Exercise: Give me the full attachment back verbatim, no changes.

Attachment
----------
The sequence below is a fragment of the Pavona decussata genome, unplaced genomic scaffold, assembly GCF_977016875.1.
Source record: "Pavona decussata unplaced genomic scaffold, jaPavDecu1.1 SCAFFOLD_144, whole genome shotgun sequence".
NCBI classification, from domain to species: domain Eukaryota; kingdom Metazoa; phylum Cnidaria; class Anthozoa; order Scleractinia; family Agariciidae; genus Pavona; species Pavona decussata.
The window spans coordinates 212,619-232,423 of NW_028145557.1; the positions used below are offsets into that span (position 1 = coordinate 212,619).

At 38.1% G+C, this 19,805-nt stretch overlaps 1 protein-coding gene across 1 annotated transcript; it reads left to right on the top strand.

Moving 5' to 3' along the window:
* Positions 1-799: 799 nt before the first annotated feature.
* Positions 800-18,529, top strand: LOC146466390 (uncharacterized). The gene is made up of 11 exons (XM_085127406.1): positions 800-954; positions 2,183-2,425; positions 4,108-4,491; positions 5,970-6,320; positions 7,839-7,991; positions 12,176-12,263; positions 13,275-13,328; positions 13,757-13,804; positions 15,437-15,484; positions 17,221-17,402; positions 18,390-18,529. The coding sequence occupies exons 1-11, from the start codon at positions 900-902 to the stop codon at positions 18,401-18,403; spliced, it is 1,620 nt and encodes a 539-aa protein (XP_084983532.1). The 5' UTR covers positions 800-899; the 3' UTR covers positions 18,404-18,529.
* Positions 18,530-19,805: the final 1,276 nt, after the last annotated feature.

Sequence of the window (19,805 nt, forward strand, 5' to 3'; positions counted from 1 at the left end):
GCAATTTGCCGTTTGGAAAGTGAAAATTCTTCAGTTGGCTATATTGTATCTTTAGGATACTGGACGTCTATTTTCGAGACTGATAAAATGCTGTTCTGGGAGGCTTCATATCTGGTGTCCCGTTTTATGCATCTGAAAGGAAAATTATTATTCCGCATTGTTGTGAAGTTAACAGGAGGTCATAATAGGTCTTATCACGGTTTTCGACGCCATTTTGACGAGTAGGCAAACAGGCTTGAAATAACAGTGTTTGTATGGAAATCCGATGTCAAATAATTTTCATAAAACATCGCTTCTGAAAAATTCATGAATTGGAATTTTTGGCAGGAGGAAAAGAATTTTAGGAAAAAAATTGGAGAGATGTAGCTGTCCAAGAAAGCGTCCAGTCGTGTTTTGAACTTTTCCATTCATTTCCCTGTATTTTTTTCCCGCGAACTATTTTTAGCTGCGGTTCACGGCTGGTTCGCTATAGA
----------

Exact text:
The sequence below is a fragment of the Pavona decussata genome, unplaced genomic scaffold, assembly GCF_977016875.1.
Source record: "Pavona decussata unplaced genomic scaffold, jaPavDecu1.1 SCAFFOLD_144, whole genome shotgun sequence".
NCBI classification, from domain to species: domain Eukaryota; kingdom Metazoa; phylum Cnidaria; class Anthozoa; order Scleractinia; family Agariciidae; genus Pavona; species Pavona decussata.
The window spans coordinates 212,619-232,423 of NW_028145557.1; the positions used below are offsets into that span (position 1 = coordinate 212,619).

At 38.1% G+C, this 19,805-nt stretch overlaps 1 protein-coding gene across 1 annotated transcript; it reads left to right on the top strand.

Moving 5' to 3' along the window:
* Positions 1-799: 799 nt before the first annotated feature.
* Positions 800-18,529, top strand: LOC146466390 (uncharacterized). The gene is made up of 11 exons (XM_085127406.1): positions 800-954; positions 2,183-2,425; positions 4,108-4,491; positions 5,970-6,320; positions 7,839-7,991; positions 12,176-12,263; positions 13,275-13,328; positions 13,757-13,804; positions 15,437-15,484; positions 17,221-17,402; positions 18,390-18,529. The coding sequence occupies exons 1-11, from the start codon at positions 900-902 to the stop codon at positions 18,401-18,403; spliced, it is 1,620 nt and encodes a 539-aa protein (XP_084983532.1). The 5' UTR covers positions 800-899; the 3' UTR covers positions 18,404-18,529.
* Positions 18,530-19,805: the final 1,276 nt, after the last annotated feature.

Sequence of the window (19,805 nt, forward strand, 5' to 3'; positions counted from 1 at the left end):
GCAATTTGCCGTTTGGAAAGTGAAAATTCTTCAGTTGGCTATATTGTATCTTTAGGATACTGGACGTCTATTTTCGAGACTGATAAAATGCTGTTCTGGGAGGCTTCATATCTGGTGTCCCGTTTTATGCATCTGAAAGGAAAATTATTATTCCGCATTGTTGTGAAGTTAACAGGAGGTCATAATAGGTCTTATCACGGTTTTCGACGCCATTTTGACGAGTAGGCAAACAGGCTTGAAATAACAGTGTTTGTATGGAAATCCGATGTCAAATAATTTTCATAAAACATCGCTTCTGAAAAATTCATGAATTGGAATTTTTGGCAGGAGGAAAAGAATTTTAGGAAAAAAATTGGAGAGATGTAGCTGTCCAAGAAAGCGTCCAGTCGTGTTTTGAACTTTTCCATTCATTTCCCTGTATTTTTTTCCCGCGAACTATTTTTAGCTGCGGTTCACGGCTGGTTCGCTATAGA